(The technical literature actually calls it a "nonce".) I said above that the numeric value of the hash isn't important when you download a file, just the fact that it matches what the website says it should be. In Bitcoin, the numeric value of the hash is important: it needs to be less than a certain value (the "target") for the block you make to be accepted by the network. For example, (as of the time of writing) the last block had a hash of 000000000000000001ef62f299ea93356f4d52c75ff3cc442b4a073e90f947e0; look at all those zeros at the front! SHA-256 is very good at making an even distribution of its numeric value: futz with the content of what you're hashing even a tiny bit, and the number that falls out is vastly different. So, you need to do a lot of twiddling of that nonce, to find a block where the hash comes out with all those zeros at the front. In fact, you need to do so much twiddling that, on average, the entire network of computers doing this will only find one solution to the problem every ten minutes. That solution gets broadcast to the network, the other computers will plug it in as "the hash of the last block", and keep going. One more question you might have: what happens when computers suddenly get a lot faster at doing these calculations, and they can rattle their way to a solution in a minute, or 30 seconds? Bitcoin has a solution: change the target, to make it even lower. This is referred to as a "change in difficulty", and happens around every two weeks if the blocks come out every ten minutes (every 2,016 blocks). If the blocks come out faster, the difficulty changes sooner, and changes by more, to get things back on the ten-minutes-per-block track. Conversely, if computers suddenly get very slow at doing this work and blocks only come out once an hour, the difficulty will change to make life easier. (Again, it'll only change every 2,016 blocks, so it might take a while to build the chain up to that point; until then, we'd have to suffer with slow blocks.) So, I hope this was useful, and that it was accurate. It helped to clarify things in my mind, at least; let me know if it helped (and if I missed anything).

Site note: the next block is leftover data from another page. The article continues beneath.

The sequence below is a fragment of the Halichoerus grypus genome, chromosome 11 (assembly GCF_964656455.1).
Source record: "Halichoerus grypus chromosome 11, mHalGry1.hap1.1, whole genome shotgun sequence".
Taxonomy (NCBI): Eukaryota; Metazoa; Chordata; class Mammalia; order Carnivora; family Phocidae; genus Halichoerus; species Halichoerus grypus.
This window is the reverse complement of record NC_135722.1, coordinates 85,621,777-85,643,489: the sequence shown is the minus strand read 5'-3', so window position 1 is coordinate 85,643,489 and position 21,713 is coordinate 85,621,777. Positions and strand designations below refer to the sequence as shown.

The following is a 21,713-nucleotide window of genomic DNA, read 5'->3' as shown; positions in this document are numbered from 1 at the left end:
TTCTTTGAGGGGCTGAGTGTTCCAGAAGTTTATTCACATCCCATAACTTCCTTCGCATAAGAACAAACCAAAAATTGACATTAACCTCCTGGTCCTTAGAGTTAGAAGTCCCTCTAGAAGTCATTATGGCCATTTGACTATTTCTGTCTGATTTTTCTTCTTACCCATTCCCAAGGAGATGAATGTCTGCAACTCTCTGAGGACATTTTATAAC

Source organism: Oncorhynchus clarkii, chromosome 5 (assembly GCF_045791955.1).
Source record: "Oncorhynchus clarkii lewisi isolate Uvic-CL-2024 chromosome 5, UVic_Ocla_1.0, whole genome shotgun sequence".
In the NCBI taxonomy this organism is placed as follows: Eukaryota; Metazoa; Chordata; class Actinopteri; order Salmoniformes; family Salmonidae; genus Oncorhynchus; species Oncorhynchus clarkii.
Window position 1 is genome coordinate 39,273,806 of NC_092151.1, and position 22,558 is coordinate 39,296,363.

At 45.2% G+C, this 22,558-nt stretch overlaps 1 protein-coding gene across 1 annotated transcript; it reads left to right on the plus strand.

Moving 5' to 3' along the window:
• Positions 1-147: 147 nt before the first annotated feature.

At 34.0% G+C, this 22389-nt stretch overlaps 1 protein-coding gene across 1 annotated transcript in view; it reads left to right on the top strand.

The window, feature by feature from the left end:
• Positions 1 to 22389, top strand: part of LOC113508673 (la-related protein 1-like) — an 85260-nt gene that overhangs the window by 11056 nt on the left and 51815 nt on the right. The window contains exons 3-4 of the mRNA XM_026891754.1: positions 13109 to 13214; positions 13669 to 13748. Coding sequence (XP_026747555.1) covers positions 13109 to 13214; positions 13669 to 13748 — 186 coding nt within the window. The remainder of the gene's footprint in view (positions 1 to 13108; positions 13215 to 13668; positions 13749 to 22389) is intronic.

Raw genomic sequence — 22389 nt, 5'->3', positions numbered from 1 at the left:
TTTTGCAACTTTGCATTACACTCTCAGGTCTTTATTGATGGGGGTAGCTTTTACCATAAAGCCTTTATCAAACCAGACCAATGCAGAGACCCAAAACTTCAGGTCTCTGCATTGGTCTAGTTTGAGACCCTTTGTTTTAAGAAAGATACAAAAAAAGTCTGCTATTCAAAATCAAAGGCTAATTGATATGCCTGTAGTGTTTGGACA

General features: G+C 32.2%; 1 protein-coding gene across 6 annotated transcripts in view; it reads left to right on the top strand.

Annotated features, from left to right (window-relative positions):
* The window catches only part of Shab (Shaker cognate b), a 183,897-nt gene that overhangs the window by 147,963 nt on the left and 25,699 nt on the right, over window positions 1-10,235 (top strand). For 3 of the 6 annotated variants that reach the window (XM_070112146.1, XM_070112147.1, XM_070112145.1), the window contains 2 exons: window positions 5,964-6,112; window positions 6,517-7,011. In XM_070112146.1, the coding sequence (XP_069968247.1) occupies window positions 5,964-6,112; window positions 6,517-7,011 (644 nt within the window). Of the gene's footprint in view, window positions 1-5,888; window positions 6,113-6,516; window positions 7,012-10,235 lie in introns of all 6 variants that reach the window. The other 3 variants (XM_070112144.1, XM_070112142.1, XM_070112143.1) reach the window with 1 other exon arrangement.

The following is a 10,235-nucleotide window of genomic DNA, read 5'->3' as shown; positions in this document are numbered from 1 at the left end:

Could I reasonably attempt to brute force the password to an old TrueCrypt volume of mine?
I had $20-30 worth of bitcoin back in 2013 when mining first exploded, where the price was about $1000 per Bitcoin. So, given the recent explosion in Bitcoin price it got me thinking about trying to find my old Bitcoin wallet and see if it has anything left in it. I found my old hard drive and plugged it into my computer to copy the files over. While I had labeled the drive "ALMOST DEAD" and it regularly made clicking sounds while plugged in, I managed to copy over my Documents folder from it. On there I found my Bitcoin folder, with a 16GB copy of the blockchain (oh, how times have changed...) and a "wallet.dat" file. Awesome! Trying to import it into BitPay brought me to a new issue; I don't remember the password! I tried all of the possibilities that came to my head, and none of them seemed to work. I poked around a little folder in my old files and found an encrypted TrueCrypt volume. At the time I did like to save my important passwords that I couldn't change in text files, and store those in a TC volume. So there's a reasonable chance that volume contains my wallet decryption password. So here's my question; would it be futile to set my computer loose on that volume and try to brute force the password? My knowledge of security at the time wasn't great so I think it's reasonably likely that the volume was encrypted with an 8 character password, maybe a 10 character password, that was just alphanumeric. I know that for cracking an MD5 hash that would be a hilariously easy crack, but for a proper hashing strategy, like bcrypt with a cost of 12, that becomes a serious issue very quickly, because calculating one hash takes a long time. I don't know whether there is a "hash" function to calculate for trying a password on a TC volume. The volume is 100MB; how long would it take to try one password on that? My computer has a GTX 1070 and i7-6700k with 16GB of RAM; does that help me here? If I can, what tool would I use to automatically try all of the combinations, or is there a simple script I should write? Also, would it be better to try to crack the password to the Bitcoin wallet directly? I'm assuming not. TL;DR: Cracking a 100MB TrueCrypt volume, with a GTX 1070, i7-6700k, and 16GB of RAM, most likely a 8-10 character alphanumeric password. Can I do this? If so, what tool/scripts should I use to implement it? Thanks!